Meryl Slaughterburgh - Detroit Derby Girls
Photo credit: Elissa Patterson
What a roller coaster of a season it’s been for Detroit.
Globe-trotting, to say the least. London. Fort Lauderdale. Vegas. Duluth. A hop
over to Kalamazoo to play two sanctioned games against other Michigan leagues,
a show of derby love for the mitten*. Nashville will be the last stop for this
season. If our league considers this an intense travel season in terms of
travel (and cost) alone, I can’t imagine what teams like London, Victoria, and
Bear City must face in order to even get their sanctioned games to be eligible
for playoffs. Such is the struggle for non-U.S. teams to stay competitive—and
alternatively, the relative privilege of U.S. teams.
It’s been chutes and ladders regarding rankings as well,
with our drops and subsequent attempts to climb back up. Having had the
opportunity witness spectacular upsets from this WFTDA tournament season, no
team should be discounted. Complacency is often the source of one’s downfall.
When your team becomes one of the top seeds in a tournament, you can sense the
hunger from these rising stars trying to break into high-ranked D2 levels or
even D1. You appreciate their hustle. I seem to take for granted the hustle and
hard work of big-name, top-tier D1 teams—“it’s just always been that way” for
them. However, it is refreshing when I hear interviews from players that give the
sense that even the top teams don’t take any game for granted. There is always
work to be done. There is always something to improve. There is always a new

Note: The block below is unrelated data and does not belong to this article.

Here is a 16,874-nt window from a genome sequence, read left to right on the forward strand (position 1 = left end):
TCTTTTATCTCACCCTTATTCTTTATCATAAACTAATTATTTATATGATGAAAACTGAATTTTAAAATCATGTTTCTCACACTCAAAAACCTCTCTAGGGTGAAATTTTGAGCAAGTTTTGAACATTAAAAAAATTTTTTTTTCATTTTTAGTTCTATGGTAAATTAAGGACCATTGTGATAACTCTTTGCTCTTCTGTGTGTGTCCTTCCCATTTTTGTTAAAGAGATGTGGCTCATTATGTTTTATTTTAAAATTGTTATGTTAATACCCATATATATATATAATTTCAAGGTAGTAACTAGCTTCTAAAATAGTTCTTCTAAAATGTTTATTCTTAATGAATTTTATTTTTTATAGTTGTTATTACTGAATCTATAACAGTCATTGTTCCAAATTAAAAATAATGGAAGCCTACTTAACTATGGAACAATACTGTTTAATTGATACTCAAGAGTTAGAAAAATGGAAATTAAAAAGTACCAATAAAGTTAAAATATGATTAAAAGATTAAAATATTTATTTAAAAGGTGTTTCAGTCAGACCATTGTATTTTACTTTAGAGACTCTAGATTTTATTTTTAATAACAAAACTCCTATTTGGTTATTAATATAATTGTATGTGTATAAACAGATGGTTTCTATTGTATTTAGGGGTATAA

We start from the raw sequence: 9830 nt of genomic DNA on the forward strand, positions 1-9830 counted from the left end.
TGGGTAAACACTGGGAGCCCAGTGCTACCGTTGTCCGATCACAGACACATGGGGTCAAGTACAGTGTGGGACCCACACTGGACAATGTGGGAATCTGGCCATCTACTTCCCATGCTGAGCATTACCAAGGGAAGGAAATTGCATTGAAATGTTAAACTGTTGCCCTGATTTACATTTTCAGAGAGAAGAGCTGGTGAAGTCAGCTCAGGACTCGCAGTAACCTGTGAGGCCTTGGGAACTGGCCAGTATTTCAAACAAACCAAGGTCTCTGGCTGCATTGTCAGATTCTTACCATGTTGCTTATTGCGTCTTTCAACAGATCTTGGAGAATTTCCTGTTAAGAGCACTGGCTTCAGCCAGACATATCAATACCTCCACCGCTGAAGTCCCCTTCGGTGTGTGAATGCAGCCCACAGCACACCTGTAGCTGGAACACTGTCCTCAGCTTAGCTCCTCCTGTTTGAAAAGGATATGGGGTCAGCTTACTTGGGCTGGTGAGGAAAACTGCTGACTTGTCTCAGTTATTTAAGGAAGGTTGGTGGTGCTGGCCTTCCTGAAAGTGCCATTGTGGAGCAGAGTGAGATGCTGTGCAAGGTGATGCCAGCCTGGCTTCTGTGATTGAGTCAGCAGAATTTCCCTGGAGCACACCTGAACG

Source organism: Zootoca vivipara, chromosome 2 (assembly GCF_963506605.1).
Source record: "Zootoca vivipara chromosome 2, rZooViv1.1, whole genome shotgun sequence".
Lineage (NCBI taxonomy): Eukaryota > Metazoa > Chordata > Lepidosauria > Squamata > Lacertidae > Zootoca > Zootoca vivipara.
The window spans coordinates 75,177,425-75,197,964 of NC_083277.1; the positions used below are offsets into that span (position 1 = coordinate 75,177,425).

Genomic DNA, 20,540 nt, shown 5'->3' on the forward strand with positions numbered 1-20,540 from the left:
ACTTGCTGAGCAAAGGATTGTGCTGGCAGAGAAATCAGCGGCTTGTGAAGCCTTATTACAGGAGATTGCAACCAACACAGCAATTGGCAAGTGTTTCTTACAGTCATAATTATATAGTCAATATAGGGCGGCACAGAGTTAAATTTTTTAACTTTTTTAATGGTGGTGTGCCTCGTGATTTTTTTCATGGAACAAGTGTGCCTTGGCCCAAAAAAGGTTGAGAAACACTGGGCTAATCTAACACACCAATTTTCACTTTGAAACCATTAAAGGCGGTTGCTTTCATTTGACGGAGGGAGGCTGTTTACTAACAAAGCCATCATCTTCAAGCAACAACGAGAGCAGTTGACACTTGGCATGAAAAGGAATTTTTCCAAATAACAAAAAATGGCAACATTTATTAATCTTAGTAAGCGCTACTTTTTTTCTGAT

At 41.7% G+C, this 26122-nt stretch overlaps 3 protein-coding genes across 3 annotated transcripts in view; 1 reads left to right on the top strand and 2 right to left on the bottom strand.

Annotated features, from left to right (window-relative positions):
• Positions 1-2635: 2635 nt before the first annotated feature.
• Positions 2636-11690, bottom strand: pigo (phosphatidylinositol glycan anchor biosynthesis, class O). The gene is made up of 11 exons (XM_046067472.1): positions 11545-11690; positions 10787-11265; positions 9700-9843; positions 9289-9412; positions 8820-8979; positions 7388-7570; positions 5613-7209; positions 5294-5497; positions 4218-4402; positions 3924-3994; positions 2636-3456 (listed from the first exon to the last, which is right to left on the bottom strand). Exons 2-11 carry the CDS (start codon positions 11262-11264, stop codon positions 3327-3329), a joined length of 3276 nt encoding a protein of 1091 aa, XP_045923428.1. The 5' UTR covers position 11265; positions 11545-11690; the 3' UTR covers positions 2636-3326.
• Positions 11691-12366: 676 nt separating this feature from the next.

skill to learn. Even when you’re Gotham. Consequently, the mantra of “always
reaching” does enable my perfectionism, but then again, there are probably a
lot of other perfectionists in derby that view performance from a similar
That’s what Detroit has tried to do in our preparations for
Championships. Reviewing footage, improving our weaknesses, and honing in on
our strengths so that when we step onto the track that Sunday in Nashville, we
will put forth the best game (and the best team) we have played yet this season. Going out with a
bang, go big or go home, insert your favorite pump-up mantra here.
The “dog days” are often the hardest stretch of
the season to get through—when you are practicing and working hard but with no
immediate game or tournament for which to train, roughly about mid-season (refer to London's "Brawlgust" video for an illustrative example)—but
the final stretch is no less difficult. You can see the end point, the end of
the tunnel. You can count the number of practices you have left on your hand.
You just have one more big game to play, and then the season is over and you
can rest until January (well, those who also aren’t playing on a home team can,
at least). No worries about rankings. Some semblance of your life outside of
derby (wait, what is that? is there such a thing?) may return. But until then,
we must keep pressing forward like it’s the beginning of the season. Practicing
until Championships is a new thing for me, as the last time Detroit went to
Champs was a couple years before my time (I began in 2011). We’ll be returning
for the first time in years—as D2, yes, but we still get to see the best derby
in the world.
When I struggle to get myself motivated (wha?! you mean
Meryl is human after all?!), I try and remember what gets me through grueling endurance
exercises, whether it’s sprint mills or repeats (but both of which I would much
rather do than take my doctoral preliminary exams over again!): “It’s all
downhill from here. You can do it. You have more in you. You leave it on the
track. It’s only a few more minutes. Just get through this last one, and then
you can have chocolate milk.”
I’ll just think of myself having played an excellent game,
sitting in the bleachers in Nashville with my team, watching the final four D1
teams duke it out for the Hydra. Sipping a well-deserved bottle of chocolate
residents, the state is often referred to as “the mitten” because its shape on
a geographical map resembles a hand, which gives its residents the unique
ability to point to their hands in order to show where they live.